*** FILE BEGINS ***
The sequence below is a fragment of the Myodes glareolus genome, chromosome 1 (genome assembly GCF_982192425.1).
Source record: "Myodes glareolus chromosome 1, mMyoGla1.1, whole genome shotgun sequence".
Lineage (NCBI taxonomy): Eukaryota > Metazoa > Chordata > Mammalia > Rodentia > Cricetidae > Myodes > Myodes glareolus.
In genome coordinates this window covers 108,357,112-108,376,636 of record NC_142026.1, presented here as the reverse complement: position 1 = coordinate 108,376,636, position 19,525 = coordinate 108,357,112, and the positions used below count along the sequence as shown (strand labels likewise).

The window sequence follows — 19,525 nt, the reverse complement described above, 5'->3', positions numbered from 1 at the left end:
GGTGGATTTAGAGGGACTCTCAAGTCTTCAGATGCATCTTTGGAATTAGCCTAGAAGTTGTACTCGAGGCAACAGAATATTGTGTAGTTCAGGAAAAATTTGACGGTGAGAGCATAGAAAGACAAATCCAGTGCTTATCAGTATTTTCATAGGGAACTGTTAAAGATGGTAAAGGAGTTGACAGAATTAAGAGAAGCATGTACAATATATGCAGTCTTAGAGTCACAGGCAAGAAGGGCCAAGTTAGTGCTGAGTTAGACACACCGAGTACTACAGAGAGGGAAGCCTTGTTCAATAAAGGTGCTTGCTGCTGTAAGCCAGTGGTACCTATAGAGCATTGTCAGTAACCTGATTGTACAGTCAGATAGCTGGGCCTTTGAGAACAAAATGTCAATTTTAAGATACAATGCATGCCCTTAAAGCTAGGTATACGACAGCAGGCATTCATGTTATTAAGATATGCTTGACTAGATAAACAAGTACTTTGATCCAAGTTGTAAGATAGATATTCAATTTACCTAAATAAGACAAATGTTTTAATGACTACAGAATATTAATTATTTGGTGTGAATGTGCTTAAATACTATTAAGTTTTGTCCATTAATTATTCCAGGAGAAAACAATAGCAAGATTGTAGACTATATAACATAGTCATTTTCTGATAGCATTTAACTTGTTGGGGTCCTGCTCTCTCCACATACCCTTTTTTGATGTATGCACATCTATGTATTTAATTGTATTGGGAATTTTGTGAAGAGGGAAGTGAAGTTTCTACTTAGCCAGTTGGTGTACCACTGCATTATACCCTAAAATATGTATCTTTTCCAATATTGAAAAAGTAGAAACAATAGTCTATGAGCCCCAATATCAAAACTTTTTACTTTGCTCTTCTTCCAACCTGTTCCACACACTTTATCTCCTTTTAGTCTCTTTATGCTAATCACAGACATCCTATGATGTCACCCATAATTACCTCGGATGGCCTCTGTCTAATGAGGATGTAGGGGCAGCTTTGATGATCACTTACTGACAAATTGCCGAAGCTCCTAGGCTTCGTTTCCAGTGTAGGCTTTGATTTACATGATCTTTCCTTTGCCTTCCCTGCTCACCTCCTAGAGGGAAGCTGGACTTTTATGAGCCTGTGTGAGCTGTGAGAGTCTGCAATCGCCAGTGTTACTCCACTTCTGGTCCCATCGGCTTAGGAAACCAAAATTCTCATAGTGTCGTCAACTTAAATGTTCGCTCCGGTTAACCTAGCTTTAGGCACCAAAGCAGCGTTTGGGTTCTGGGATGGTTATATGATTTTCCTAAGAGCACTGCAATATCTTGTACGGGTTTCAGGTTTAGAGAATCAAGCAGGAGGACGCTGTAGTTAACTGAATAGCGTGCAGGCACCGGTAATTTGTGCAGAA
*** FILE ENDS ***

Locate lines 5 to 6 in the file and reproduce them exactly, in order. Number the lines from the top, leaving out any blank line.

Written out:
The window sequence follows — 19,525 nt, the reverse complement described above, 5'->3', positions numbered from 1 at the left end:
GGTGGATTTAGAGGGACTCTCAAGTCTTCAGATGCATCTTTGGAATTAGCCTAGAAGTTGTACTCGAGGCAACAGAATATTGTGTAGTTCAGGAAAAATTTGACGGTGAGAGCATAGAAAGACAAATCCAGTGCTTATCAGTATTTTCATAGGGAACTGTTAAAGATGGTAAAGGAGTTGACAGAATTAAGAGAAGCATGTACAATATATGCAGTCTTAGAGTCACAGGCAAGAAGGGCCAAGTTAGTGCTGAGTTAGACACACCGAGTACTACAGAGAGGGAAGCCTTGTTCAATAAAGGTGCTTGCTGCTGTAAGCCAGTGGTACCTATAGAGCATTGTCAGTAACCTGATTGTACAGTCAGATAGCTGGGCCTTTGAGAACAAAATGTCAATTTTAAGATACAATGCATGCCCTTAAAGCTAGGTATACGACAGCAGGCATTCATGTTATTAAGATATGCTTGACTAGATAAACAAGTACTTTGATCCAAGTTGTAAGATAGATATTCAATTTACCTAAATAAGACAAATGTTTTAATGACTACAGAATATTAATTATTTGGTGTGAATGTGCTTAAATACTATTAAGTTTTGTCCATTAATTATTCCAGGAGAAAACAATAGCAAGATTGTAGACTATATAACATAGTCATTTTCTGATAGCATTTAACTTGTTGGGGTCCTGCTCTCTCCACATACCCTTTTTTGATGTATGCACATCTATGTATTTAATTGTATTGGGAATTTTGTGAAGAGGGAAGTGAAGTTTCTACTTAGCCAGTTGGTGTACCACTGCATTATACCCTAAAATATGTATCTTTTCCAATATTGAAAAAGTAGAAACAATAGTCTATGAGCCCCAATATCAAAACTTTTTACTTTGCTCTTCTTCCAACCTGTTCCACACACTTTATCTCCTTTTAGTCTCTTTATGCTAATCACAGACATCCTATGATGTCACCCATAATTACCTCGGATGGCCTCTGTCTAATGAGGATGTAGGGGCAGCTTTGATGATCACTTACTGACAAATTGCCGAAGCTCCTAGGCTTCGTTTCCAGTGTAGGCTTTGATTTACATGATCTTTCCTTTGCCTTCCCTGCTCACCTCCTAGAGGGAAGCTGGACTTTTATGAGCCTGTGTGAGCTGTGAGAGTCTGCAATCGCCAGTGTTACTCCACTTCTGGTCCCATCGGCTTAGGAAACCAAAATTCTCATAGTGTCGTCAACTTAAATGTTCGCTCCGGTTAACCTAGCTTTAGGCACCAAAGCAGCGTTTGGGTTCTGGGATGGTTATATGATTTTCCTAAGAGCACTGCAATATCTTGTACGGGTTTCAGGTTTAGAGAATCAAGCAGGAGGACGCTGTAGTTAACTGAATAGCGTGCAGGCACCGGTAATTTGTGCAGAA